Jacque Sutton didn’t commit any crime but police impounded his 1989 Mustang GT and charged him $900 to get it back.
His offense was attending a party in 2009 at an art gallery in Detroit that didn't have a permit to hold an event with dancing and DJs. Police raided the place and gave everyone tickets for illegal occupation, which were later waived. But Sutton's car was seized and he couldn't get his property back until he paid the money as a result of Michigan's asset forfeiture law.
He's not alone. Since 2001, Michigan agencies have seized at least $250 million worth of property and money from citizens. While much of what's seized comes from criminals, a significant amount of assets and a number of cases involve people like Sutton.
No Conviction, No Forfeiture
A newly introduced bill would prevent many of those situations. House Bill 5213 , sponsored by Rep. Jeff Irwin (D-Ann Arbor) would prohibit civil asset forfeiture in Michigan unless a person is convicted of a crime.
"I do agree with [the bill]," Sutton said. "This was basically a money grab for the city."
Irwin said forfeiture, which is a way for the government to seize or confiscate assets, has "spun out of control."
"Asset forfeiture was sold as a needed tool for law enforcement to attack drug kingpins and gang leaders," Irwin said. "[But] too often, law enforcement uses the current asset forfeiture law to take tens of millions of dollars every year, mostly from low-level users and small-time dealers. We need to change how asset forfeiture works.
‘Insidious Incentives’ for Seizures
“By requiring a person be convicted of a crime before their seized property is subject to forfeiture, we will stop the worst abuses and curtail the insidious incentives that lead some law enforcement to short-circuit due process and the fundamental principle that a person is innocent until proven guilty."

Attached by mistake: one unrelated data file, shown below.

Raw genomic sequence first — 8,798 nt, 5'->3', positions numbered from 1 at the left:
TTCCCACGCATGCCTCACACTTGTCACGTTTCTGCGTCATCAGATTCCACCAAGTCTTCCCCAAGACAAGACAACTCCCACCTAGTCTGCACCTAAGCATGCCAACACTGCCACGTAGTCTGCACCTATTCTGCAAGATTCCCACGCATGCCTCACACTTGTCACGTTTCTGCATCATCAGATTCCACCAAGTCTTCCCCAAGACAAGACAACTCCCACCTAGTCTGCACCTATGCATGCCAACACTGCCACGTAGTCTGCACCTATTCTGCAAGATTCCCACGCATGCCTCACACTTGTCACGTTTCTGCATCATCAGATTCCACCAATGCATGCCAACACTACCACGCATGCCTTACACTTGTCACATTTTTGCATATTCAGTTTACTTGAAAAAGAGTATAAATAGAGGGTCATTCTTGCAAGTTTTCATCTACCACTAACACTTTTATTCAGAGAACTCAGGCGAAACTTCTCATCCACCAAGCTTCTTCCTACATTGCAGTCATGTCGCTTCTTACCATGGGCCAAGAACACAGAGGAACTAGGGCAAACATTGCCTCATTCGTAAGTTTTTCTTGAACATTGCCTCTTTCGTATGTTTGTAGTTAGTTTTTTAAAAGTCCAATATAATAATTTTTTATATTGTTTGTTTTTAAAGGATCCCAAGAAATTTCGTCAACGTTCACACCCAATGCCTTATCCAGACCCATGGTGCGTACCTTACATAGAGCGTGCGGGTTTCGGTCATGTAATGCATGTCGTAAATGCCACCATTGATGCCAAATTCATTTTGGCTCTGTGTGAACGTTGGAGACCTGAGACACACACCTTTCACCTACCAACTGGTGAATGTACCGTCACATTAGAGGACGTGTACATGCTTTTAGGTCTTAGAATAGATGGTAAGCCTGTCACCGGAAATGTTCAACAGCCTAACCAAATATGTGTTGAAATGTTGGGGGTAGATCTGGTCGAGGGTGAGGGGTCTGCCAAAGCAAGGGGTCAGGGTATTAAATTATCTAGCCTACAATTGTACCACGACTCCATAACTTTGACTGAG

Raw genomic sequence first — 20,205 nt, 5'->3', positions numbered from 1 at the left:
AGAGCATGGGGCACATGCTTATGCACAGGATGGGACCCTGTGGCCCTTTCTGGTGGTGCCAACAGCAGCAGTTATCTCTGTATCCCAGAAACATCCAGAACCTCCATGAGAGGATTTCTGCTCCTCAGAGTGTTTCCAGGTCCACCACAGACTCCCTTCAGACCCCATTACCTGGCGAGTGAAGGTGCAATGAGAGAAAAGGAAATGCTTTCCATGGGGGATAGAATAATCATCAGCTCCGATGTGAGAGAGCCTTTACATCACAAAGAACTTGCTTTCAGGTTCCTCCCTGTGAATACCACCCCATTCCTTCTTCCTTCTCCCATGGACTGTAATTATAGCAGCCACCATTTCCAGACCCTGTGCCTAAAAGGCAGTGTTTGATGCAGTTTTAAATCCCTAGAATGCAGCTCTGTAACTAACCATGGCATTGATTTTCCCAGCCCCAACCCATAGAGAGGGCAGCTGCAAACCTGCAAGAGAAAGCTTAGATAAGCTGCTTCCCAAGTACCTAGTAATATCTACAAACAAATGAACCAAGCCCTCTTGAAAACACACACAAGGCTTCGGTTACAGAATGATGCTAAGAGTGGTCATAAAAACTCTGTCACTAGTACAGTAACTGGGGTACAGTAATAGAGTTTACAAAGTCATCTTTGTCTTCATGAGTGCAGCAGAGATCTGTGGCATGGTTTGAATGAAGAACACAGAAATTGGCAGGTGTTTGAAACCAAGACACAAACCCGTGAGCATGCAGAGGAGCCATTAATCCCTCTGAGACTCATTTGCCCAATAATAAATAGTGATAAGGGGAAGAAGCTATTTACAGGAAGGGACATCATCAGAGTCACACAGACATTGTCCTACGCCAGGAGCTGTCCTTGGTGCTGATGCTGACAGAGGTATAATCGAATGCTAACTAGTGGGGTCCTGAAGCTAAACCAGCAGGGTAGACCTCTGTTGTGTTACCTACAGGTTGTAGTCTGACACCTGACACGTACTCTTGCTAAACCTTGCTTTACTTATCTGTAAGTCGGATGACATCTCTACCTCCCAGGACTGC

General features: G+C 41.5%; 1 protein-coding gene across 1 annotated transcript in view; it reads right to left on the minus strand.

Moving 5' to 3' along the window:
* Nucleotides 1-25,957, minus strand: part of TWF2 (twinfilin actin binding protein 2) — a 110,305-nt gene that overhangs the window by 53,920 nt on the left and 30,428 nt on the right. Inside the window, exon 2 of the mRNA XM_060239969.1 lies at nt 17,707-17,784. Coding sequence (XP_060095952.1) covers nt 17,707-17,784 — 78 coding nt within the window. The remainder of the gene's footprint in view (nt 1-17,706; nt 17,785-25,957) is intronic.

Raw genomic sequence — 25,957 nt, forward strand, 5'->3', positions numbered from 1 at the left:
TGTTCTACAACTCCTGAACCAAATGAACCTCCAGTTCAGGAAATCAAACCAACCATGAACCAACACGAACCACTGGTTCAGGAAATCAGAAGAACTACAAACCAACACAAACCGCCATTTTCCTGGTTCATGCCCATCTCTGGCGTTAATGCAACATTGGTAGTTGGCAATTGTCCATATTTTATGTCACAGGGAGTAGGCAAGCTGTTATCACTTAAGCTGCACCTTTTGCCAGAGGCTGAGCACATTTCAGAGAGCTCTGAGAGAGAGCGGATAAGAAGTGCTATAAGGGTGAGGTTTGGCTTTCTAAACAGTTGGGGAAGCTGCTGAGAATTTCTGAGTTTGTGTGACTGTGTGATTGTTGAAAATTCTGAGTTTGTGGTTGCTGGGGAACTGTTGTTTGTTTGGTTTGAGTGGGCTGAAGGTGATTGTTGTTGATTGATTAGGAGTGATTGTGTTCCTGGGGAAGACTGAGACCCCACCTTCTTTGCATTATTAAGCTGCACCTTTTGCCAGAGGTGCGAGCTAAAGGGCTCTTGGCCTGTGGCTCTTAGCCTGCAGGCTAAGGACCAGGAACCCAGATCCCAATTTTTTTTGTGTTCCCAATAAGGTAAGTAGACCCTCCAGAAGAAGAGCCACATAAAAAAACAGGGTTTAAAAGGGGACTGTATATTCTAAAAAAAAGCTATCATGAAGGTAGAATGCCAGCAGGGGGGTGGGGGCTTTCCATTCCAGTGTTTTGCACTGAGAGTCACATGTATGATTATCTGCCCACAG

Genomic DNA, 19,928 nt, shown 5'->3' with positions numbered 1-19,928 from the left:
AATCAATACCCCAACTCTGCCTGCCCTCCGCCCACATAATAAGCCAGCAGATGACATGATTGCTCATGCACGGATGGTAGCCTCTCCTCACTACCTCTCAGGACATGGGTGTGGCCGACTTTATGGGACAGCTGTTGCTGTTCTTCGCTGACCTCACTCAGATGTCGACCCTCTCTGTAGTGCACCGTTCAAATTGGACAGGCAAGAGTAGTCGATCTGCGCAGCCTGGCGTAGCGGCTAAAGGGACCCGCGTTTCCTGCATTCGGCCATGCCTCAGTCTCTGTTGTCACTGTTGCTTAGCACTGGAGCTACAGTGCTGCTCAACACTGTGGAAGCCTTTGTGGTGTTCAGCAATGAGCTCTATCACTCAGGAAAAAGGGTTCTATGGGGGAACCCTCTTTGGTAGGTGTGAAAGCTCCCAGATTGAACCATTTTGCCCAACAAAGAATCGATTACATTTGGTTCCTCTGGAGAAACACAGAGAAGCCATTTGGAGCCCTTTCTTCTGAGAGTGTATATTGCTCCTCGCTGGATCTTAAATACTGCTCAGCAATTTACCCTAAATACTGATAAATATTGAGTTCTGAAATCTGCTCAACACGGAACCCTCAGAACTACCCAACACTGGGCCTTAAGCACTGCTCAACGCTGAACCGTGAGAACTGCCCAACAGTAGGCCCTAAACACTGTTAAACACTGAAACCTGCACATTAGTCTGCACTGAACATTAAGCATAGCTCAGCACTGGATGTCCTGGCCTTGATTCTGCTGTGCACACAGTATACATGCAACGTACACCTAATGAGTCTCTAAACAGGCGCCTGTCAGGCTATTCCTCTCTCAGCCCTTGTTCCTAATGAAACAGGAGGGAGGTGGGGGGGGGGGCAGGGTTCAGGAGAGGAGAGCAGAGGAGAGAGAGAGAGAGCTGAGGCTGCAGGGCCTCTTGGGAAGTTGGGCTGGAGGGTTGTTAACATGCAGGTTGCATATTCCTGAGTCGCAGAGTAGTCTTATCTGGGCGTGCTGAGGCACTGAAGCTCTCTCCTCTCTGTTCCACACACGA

According to the Michigan State Police, the primary goal of asset forfeiture is "to deter and punish drug criminals by taking away the goods, property, and money obtained through illegal activity." But, as a report  from Michigan State Police Director Kriste Etue notes, it can also serve as an "important supplement" to police funding.
"Police departments right now are looking for ways to generate revenue, and forfeiture is a way to offset the costs of doing business," Sgt. Dave Schreiner, who runs Canton Township's forfeiture unit, told The Detroit News  in 2009. "You'll find that departments are doing more forfeitures than they used to because they've got to — they're running out of money and they've got to find it somewhere."
This suggests that law enforcement agencies have an incentive to seize money and property to enhance their budgets.
‘Streamlined’ Assault on Due Process
In Michigan, if cash or property is valued at more than $50,000 a court proceeding is required for it to be seized. But if the amount is less than that, the seizing can be "streamlined" and taken administratively. Eighty-nine percent of assets were taken this way in 2012.
A 2011 law changed how agencies could use funds. Previously, money was restricted to drug law enforcement. Now, the funds can be used for all law enforcement activities and can also be provided to nonprofit agencies; 3 percent was spent that way in 2011.
Law enforcement agencies seized at least $26.5 million in cash and assets in 2012 with 60 percent coming from the state police and local agencies. These funds are used for equipment, crime programs and matching grants to obtain more federal money.
Michigan has weak confiscation laws, according to the Institute for Justice, a libertarian law firm that represents people whose money and property have been seized despite them not having committed a crime. The state received a "D-" for its forfeiture laws, according to an IJ study  published in 2010.
Many of the high-profile forfeiture cases come as a result of federal agency actions, and several have occurred in Michigan.
Small Bank Deposits, Big Threat
Last November, the government seized $135,000 from the Cheung family restaurant. Though no criminal charges were filed, the feds went after them for making bank deposits under $10,000. Banks must notify the